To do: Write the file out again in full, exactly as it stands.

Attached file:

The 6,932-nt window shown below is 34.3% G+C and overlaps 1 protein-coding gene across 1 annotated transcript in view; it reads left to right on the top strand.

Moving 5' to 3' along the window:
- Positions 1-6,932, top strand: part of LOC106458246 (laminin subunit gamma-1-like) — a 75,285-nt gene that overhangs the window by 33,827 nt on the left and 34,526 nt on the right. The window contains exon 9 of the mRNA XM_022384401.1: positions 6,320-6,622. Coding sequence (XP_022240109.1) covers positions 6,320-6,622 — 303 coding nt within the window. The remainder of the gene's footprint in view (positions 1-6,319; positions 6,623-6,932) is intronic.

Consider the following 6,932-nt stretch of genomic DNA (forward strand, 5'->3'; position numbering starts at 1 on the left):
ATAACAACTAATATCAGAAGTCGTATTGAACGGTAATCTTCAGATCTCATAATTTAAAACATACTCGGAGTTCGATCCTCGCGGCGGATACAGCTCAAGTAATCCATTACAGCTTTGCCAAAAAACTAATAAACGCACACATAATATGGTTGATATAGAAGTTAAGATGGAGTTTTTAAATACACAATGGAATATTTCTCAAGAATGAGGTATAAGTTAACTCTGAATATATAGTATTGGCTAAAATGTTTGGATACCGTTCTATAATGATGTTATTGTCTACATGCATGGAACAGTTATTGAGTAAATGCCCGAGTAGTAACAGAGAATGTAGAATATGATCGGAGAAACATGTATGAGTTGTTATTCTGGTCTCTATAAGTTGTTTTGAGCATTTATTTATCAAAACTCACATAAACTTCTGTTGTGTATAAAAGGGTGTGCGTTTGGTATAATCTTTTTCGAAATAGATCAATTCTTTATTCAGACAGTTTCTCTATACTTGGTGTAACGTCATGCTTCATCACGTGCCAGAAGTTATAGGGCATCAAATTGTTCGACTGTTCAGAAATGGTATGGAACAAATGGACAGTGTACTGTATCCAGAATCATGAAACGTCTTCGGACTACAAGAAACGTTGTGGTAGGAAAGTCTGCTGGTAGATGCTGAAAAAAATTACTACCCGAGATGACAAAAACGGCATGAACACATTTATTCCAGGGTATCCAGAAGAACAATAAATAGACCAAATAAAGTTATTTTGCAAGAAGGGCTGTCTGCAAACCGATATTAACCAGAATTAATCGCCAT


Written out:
The 6,932-nt window shown below is 34.3% G+C and overlaps 1 protein-coding gene across 1 annotated transcript in view; it reads left to right on the top strand.

Moving 5' to 3' along the window:
- Positions 1-6,932, top strand: part of LOC106458246 (laminin subunit gamma-1-like) — a 75,285-nt gene that overhangs the window by 33,827 nt on the left and 34,526 nt on the right. The window contains exon 9 of the mRNA XM_022384401.1: positions 6,320-6,622. Coding sequence (XP_022240109.1) covers positions 6,320-6,622 — 303 coding nt within the window. The remainder of the gene's footprint in view (positions 1-6,319; positions 6,623-6,932) is intronic.

Consider the following 6,932-nt stretch of genomic DNA (forward strand, 5'->3'; position numbering starts at 1 on the left):
ATAACAACTAATATCAGAAGTCGTATTGAACGGTAATCTTCAGATCTCATAATTTAAAACATACTCGGAGTTCGATCCTCGCGGCGGATACAGCTCAAGTAATCCATTACAGCTTTGCCAAAAAACTAATAAACGCACACATAATATGGTTGATATAGAAGTTAAGATGGAGTTTTTAAATACACAATGGAATATTTCTCAAGAATGAGGTATAAGTTAACTCTGAATATATAGTATTGGCTAAAATGTTTGGATACCGTTCTATAATGATGTTATTGTCTACATGCATGGAACAGTTATTGAGTAAATGCCCGAGTAGTAACAGAGAATGTAGAATATGATCGGAGAAACATGTATGAGTTGTTATTCTGGTCTCTATAAGTTGTTTTGAGCATTTATTTATCAAAACTCACATAAACTTCTGTTGTGTATAAAAGGGTGTGCGTTTGGTATAATCTTTTTCGAAATAGATCAATTCTTTATTCAGACAGTTTCTCTATACTTGGTGTAACGTCATGCTTCATCACGTGCCAGAAGTTATAGGGCATCAAATTGTTCGACTGTTCAGAAATGGTATGGAACAAATGGACAGTGTACTGTATCCAGAATCATGAAACGTCTTCGGACTACAAGAAACGTTGTGGTAGGAAAGTCTGCTGGTAGATGCTGAAAAAAATTACTACCCGAGATGACAAAAACGGCATGAACACATTTATTCCAGGGTATCCAGAAGAACAATAAATAGACCAAATAAAGTTATTTTGCAAGAAGGGCTGTCTGCAAACCGATATTAACCAGAATTAATCGCCAT